Former F1 team owner Gian Carlo Minardi has warned that Formula 1 is descending into a 1990s-style mentality of relying on pay drivers due to the teams’ inability to contain costs.
For much of the Minardi team’s 21-year history, the backmarker outfit was reliant on paying drivers to keep itself afloat, but it also balanced this with the ability to spot young talent, giving the likes of Giancarlo Fisichella, Jarno Trulli, Fernando Alonso and Mark Webber the stepping stone into F1.
“We’re going back to ‘90s, when the grid was composed by 18 squads – mostly private – who had to integrate their budget by choosing rich drivers,” Minardi said.
“If a driver gets the superlsicence, then he deserves to race in F1. [But] the impossibility to get enough money through sponsorship forces a team to choose those drivers who can either rely on the support of multinational companies or on the support of countries which use sport to promote their own products and tourism; their choice is not based on meritocracy.”
The situation is unlikely to improve in the near future, Minardi warns: “The reintroduction of the turbo engine in 2014 will further increase costs.”
The debate over pay drivers has raged in the last week since Marussia announced it had agreed to part with Timo Glock in favour of an as-yet-unnamed better-funded driver.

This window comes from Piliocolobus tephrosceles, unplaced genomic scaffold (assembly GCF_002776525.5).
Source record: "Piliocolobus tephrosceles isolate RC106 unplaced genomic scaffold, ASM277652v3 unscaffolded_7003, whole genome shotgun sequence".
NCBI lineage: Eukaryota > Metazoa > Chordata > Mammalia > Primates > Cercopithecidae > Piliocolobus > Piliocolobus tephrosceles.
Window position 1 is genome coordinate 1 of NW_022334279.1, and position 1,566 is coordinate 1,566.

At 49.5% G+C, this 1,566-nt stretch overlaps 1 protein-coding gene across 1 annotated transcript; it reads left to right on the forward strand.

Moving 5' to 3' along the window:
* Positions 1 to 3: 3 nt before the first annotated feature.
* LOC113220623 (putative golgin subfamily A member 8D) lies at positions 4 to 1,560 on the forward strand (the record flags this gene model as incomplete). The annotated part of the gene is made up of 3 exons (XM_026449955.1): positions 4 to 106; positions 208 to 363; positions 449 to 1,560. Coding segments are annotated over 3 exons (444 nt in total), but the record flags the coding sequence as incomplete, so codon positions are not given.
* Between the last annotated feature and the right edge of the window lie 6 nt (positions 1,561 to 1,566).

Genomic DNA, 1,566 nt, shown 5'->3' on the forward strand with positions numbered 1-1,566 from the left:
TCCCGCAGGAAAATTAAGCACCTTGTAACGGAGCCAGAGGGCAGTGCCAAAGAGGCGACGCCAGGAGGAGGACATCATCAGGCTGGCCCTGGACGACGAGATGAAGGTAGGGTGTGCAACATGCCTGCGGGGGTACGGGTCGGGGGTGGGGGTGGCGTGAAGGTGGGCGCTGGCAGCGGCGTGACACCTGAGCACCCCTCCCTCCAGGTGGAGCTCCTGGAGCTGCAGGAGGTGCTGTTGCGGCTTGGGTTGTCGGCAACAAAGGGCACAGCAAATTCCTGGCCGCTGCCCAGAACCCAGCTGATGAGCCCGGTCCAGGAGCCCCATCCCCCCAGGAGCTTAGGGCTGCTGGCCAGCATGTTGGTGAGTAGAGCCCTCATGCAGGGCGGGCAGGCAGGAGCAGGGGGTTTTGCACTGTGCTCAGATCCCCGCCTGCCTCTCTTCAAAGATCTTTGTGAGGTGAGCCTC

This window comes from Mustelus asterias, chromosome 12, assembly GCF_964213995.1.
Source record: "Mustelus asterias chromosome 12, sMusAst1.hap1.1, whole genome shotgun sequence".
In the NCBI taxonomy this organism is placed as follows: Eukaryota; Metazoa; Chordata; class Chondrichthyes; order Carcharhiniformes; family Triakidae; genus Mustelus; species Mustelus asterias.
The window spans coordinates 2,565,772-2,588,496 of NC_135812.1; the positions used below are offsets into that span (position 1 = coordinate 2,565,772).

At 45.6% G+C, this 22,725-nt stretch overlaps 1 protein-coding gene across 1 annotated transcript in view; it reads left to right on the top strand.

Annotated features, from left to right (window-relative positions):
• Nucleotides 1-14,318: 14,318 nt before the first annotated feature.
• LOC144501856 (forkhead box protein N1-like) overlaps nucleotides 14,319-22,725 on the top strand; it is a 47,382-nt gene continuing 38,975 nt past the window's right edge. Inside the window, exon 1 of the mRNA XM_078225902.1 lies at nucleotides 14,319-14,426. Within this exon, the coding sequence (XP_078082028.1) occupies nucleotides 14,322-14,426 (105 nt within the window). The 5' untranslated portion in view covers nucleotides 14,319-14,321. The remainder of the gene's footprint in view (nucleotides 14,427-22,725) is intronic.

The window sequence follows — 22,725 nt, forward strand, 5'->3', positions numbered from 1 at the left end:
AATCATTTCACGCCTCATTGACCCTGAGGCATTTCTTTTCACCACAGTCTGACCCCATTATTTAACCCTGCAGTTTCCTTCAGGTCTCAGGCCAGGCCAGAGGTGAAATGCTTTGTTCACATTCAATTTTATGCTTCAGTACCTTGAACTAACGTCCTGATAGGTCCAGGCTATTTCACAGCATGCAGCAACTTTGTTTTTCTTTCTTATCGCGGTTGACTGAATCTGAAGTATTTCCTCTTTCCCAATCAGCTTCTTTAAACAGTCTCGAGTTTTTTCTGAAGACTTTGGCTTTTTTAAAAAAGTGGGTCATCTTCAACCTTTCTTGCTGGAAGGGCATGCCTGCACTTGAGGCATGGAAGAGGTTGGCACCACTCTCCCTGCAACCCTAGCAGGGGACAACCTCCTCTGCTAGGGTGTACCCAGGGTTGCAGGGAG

Glock joins several of his contemporaries on the sidelines whose F1 drivers have been lost to better-funded candidates, who include Jarno Trulli, Rubens Barrichello, Kamui Kobayashi. Heikki Kovalainen is almost certain to join them.
Despite the sport’s attempt to contain costs through resource restriction agreements and reduced in-season testing, Minardi believes that this has just seen teams allocate their budgets to other programmes.
“[The] private testing restriction has forced teams to concentrate their resources on new sectors, such as virtual simulation. Moreover, [the] top teams can rely on an in-house team who supports technicians in managing the race.
“To reduce costs, it should be necessary to have less-sophisticated cars, reduce the [reliance] of electronics and aerodynamics and set rules which will help the development of material and technology to be applied on the series’ production.”
Minardi fired a warning shot over family investment in a drivers’ career, a perhaps veiled criticism of the likes of Charles Pic and Marussia new boy Max Chilton, whose passages to F1 have both been assisted with substantial support of companies owned by their immediate families.
“There is another particular circumstance that should be taken under control: many parents are either buying or becoming part of racing teams to assist their sons’ professional development. No doubt this means certainty to some teams, but, if results didn’t come, they could give up,” he warned.
“That is what happened when car companies got into F1. As soon as the crisis started to affect the world of car racing, car companies left the scene, causing problems for the entire system.
“[Formula 1] must have the courage to make some steps backwards, even if it’s not easy.”
“We must have the courage to make some steps backwards, even if it’s not easy.
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